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    CHANGE MANAGEMENT: PROSCI IS DEAD

    PROSCI change methodology has been widely used in both private and public sectors to manage “the people side of change.” The methodology is based on three phases: (1) PREPARING FOR CHANGE READINESS, (2) MANAGING CHANGE, and (3) REINFORCING CHANGE. But PROSCI is fast becoming a relic – a dogmatic, outdated methodology based on old school management and business strategy perspectives that should be deemed obsolete.

    HERE’S WHY…

    Change has become much more multi-faceted. In today’s fast-paced, fiercely competitive world — a volatile world where ambiguity and fluctuation abound with an ever-accelerating rate of technology adoption — change is inevitable and constant. All organizations change, regardless of whether employees are “prepared and ready.”

    Executives and HR managers can no longer prod or coax people to change — and they can’t afford to wait until employees are “prepared and ready” for change. Neither can they merely be content to “manage” change; they need to be ahead of it. Implementing a three-phase change management control process, project workstream, and checklist will leave you the equivalent of three (or more) phases behind in the dust, struggling to recover pace.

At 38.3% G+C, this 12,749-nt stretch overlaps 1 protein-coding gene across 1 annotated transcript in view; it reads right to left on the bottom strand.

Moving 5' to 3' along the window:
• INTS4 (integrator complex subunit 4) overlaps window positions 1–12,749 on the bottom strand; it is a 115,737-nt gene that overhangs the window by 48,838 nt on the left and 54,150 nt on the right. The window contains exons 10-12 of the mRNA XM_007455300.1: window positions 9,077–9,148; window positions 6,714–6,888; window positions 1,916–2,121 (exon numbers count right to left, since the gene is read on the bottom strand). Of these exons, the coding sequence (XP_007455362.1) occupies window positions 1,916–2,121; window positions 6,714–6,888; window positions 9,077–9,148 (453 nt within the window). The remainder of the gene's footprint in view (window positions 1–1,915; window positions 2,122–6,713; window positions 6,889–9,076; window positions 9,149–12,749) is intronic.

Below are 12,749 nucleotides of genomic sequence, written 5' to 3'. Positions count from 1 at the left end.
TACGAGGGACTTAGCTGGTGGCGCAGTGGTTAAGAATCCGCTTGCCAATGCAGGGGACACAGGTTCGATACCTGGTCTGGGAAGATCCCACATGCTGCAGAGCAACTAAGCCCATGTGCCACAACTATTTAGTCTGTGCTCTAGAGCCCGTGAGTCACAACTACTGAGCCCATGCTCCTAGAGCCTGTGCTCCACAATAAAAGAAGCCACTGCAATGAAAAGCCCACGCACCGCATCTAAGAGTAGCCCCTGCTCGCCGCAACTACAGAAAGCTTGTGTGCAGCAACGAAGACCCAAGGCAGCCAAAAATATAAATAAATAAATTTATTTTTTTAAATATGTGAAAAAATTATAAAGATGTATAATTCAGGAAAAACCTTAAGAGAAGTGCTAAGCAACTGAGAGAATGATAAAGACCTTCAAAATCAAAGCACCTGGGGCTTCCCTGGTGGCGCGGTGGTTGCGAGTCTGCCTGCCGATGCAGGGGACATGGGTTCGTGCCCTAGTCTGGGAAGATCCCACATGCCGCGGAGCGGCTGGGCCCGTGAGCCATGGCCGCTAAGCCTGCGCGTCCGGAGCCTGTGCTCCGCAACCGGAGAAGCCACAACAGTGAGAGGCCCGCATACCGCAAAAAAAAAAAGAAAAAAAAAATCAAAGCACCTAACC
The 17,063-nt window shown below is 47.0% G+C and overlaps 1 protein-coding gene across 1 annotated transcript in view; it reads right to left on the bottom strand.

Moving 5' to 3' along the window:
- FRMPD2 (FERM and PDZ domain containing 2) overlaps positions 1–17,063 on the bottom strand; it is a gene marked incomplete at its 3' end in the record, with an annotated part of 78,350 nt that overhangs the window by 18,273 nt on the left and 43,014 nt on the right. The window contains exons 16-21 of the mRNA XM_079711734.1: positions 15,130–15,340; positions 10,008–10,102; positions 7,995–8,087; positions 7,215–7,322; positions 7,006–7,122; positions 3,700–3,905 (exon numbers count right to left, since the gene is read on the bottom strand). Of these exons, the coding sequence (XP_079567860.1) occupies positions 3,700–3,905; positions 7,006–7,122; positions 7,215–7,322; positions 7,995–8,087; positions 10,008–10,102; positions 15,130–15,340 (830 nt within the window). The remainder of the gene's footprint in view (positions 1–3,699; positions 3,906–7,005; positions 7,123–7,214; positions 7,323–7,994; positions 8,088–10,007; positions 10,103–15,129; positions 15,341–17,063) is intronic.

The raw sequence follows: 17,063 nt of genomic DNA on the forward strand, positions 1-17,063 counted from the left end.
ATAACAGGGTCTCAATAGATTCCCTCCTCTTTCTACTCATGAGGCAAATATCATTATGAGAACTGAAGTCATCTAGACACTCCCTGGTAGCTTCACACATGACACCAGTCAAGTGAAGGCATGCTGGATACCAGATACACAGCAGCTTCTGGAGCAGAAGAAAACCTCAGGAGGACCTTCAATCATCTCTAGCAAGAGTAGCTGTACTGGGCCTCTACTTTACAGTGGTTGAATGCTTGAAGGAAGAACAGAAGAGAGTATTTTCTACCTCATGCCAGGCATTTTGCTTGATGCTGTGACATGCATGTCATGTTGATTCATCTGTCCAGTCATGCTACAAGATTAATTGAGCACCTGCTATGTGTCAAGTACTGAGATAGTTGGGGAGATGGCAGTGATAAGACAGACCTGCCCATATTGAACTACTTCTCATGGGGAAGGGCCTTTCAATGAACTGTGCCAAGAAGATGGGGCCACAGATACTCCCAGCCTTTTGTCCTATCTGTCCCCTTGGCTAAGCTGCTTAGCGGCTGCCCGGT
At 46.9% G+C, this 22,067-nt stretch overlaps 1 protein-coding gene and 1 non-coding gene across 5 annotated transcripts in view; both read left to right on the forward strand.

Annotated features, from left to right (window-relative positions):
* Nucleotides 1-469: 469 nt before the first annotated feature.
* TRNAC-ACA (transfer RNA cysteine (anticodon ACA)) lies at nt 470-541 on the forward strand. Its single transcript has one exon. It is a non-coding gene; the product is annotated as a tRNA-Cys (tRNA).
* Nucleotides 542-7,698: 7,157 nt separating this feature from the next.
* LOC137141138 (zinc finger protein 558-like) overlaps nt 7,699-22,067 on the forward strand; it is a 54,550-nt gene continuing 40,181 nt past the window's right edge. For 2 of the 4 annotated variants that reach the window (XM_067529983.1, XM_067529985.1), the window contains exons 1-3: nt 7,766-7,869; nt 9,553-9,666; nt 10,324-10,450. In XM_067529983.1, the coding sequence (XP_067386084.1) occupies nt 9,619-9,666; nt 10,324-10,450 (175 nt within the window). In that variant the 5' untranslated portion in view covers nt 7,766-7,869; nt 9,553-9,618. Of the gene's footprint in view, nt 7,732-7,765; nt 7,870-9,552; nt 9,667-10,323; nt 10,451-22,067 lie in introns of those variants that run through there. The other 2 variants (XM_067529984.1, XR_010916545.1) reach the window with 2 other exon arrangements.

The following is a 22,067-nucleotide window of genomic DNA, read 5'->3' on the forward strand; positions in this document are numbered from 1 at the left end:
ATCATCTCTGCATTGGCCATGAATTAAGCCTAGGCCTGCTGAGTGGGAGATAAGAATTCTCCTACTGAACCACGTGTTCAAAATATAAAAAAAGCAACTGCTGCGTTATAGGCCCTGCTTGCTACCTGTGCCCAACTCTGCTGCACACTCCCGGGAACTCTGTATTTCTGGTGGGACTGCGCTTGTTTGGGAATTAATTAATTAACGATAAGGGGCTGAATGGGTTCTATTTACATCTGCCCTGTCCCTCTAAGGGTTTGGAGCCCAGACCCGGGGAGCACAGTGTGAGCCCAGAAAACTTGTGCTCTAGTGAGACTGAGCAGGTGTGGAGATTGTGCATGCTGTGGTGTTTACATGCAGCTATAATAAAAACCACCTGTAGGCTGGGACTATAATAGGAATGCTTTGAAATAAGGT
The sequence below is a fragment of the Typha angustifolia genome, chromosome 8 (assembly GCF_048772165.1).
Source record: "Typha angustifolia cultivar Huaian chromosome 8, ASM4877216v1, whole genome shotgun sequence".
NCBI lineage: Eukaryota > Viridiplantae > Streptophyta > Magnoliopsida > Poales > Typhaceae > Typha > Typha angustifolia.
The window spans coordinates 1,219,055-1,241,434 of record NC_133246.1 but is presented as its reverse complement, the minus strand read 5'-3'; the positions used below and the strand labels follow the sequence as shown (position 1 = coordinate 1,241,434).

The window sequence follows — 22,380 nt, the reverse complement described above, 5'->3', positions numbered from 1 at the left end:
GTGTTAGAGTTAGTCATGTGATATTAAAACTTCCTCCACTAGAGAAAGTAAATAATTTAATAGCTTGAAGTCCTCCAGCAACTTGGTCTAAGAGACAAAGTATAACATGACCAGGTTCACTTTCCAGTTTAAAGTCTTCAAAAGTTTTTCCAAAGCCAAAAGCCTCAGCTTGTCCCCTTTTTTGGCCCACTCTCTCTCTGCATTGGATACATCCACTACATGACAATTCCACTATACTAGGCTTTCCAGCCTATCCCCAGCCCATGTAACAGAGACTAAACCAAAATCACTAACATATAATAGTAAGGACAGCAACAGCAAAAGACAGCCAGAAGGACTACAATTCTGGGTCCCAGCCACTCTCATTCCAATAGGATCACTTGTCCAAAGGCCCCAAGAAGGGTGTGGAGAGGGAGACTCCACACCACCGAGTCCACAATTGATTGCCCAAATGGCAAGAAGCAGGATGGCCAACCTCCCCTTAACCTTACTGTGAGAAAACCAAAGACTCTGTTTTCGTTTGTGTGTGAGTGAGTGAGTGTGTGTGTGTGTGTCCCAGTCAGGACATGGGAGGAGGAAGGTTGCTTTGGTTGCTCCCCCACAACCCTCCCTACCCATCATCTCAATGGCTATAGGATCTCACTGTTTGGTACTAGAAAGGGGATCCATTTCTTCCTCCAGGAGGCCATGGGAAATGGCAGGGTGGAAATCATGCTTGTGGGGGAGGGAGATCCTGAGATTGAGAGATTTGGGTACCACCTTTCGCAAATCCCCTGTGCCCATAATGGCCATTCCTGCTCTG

IF PROSCI’S DEAD, WHAT’S NEXT?

    Beyond communicating a clear vision, allocating the right resources, and aligning performance management systems, the key to successful organizational change is removing barriers and creating circumstances in which employees’ inherent motivation and drive is freed and channeled toward achievable goals. Every single day. Doing so requires a shift in perspective; where employees are not merely informed about change or trained to manage/handle change but rather deemed to be an integral active component of the entire change equation.

    Instead of managing change, you need to lead through change and create it. “Change management” has shifted to “change leadership.” You need to recognize that in today’s brave new world, every employee — top to bottom in your organization — is a change agent and a valued member of your “continuous change team.” As are your customers.

    MORE STRATEGIC METHODOLOGY OBSOLESCENCE

    When it comes to strategic methodology obsolescence, ANYONE who professes to have the silver bullet solution in today’s volatile, uncertain world is selling you a half-sighted, flawed manifesto. For instance: practicing lean startup without acknowledging/integrating aspects of design thinking, agile, stage gate, and other “best practice” methodologies will only impede your company’s capacity to innovate and create what’s next.

    An organization’s ability to adapt and integrate MULTIPLE strategic methodologies — or better yet customize their own approach based on their company’s unique capabilities, current environment, and future market potential — will define its’ ultimate competitive advantage.